Mobile medical screening units went out to schools last week to gather a clearer picture of the health of the capital’s children.
Four mobile units will examine students in grades one, five and nine in government schools in Al Ain, Al Gharbia and Abu Dhabi municipality.
“By the end of the year, we will have a database to see the situation of students in government schools,” said Dr Mubarak al Darmaki, the acting head of health management at the Abu Dhabi Education Council (Adec). “We know that one in five adult locals have diabetes; what about children?”
He said the unit would also screen for problems or disabilities that could affect academic performance.
“Some kids are neglected,” he said, “and if we detect any abnormalities then we can take the next step of providing special education for the child.”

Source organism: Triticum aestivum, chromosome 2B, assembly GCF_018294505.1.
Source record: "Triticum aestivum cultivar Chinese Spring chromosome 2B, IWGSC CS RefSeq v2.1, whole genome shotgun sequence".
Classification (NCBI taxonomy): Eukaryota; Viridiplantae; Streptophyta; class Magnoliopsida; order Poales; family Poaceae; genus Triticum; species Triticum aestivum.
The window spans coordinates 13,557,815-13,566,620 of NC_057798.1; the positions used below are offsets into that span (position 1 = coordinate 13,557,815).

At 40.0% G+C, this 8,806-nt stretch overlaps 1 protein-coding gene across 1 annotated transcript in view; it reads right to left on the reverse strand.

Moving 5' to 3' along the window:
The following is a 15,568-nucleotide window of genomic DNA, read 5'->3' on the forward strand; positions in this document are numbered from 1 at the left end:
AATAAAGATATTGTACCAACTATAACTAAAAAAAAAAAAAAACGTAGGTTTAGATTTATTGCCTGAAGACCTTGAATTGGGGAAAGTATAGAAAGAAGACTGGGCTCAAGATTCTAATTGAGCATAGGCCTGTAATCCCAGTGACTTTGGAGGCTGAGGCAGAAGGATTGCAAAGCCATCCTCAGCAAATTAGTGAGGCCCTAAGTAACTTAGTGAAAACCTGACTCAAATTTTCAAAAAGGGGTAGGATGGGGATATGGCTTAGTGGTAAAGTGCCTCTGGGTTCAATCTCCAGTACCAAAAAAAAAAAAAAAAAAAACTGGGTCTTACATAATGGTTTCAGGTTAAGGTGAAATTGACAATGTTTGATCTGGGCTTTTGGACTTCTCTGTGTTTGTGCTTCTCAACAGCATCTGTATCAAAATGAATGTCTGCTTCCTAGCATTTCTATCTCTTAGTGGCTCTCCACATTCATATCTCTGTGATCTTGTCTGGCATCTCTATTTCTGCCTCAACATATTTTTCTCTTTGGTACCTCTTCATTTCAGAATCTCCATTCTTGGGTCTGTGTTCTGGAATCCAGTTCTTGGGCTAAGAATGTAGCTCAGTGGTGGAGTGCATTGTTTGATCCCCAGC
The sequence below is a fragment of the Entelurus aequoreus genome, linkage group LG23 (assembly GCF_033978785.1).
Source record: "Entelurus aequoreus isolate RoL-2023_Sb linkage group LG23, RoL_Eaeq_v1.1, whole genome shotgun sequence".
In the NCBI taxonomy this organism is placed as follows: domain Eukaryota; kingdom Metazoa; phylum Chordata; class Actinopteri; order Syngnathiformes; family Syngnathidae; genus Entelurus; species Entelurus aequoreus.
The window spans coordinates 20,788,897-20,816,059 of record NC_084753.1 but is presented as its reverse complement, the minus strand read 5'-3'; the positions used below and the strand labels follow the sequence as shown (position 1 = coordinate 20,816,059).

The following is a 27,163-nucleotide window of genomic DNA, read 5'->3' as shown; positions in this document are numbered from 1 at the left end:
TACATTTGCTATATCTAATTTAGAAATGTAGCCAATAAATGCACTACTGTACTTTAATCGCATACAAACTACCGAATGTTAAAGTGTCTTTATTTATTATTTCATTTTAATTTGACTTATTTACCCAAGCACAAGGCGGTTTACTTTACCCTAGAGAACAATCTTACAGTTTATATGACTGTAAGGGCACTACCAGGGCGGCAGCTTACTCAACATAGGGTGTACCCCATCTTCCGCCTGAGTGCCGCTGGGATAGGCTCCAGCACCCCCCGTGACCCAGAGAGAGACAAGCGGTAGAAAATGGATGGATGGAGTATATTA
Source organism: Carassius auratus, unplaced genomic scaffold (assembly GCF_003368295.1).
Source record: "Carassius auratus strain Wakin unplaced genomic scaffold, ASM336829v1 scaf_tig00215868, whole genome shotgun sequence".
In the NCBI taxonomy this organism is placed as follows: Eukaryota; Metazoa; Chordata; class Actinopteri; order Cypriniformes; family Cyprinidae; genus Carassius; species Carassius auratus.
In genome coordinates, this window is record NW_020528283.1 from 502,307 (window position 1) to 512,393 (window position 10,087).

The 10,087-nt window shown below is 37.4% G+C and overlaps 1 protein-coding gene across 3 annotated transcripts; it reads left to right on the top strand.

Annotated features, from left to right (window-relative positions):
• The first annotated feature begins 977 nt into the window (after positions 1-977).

The units – each of which is staffed by a nurse, doctor, dentist, and technicians – will record each pupil’s medical history, test their vision and hearing, and take blood samples.
The results of all the screenings will be compiled into a report that will be used to formulate health education.
Adec hopes that during the next three to four years it will be able to establish a full medical report for all 30,000 pupils in government schools.
Mai, a nurse at a school in Al Ain, said the records would help her in her work. “It’s important for when there is an emergency and we need to know more about the students’ medical history,” she said. “We cannot always rely on what the child tells us.”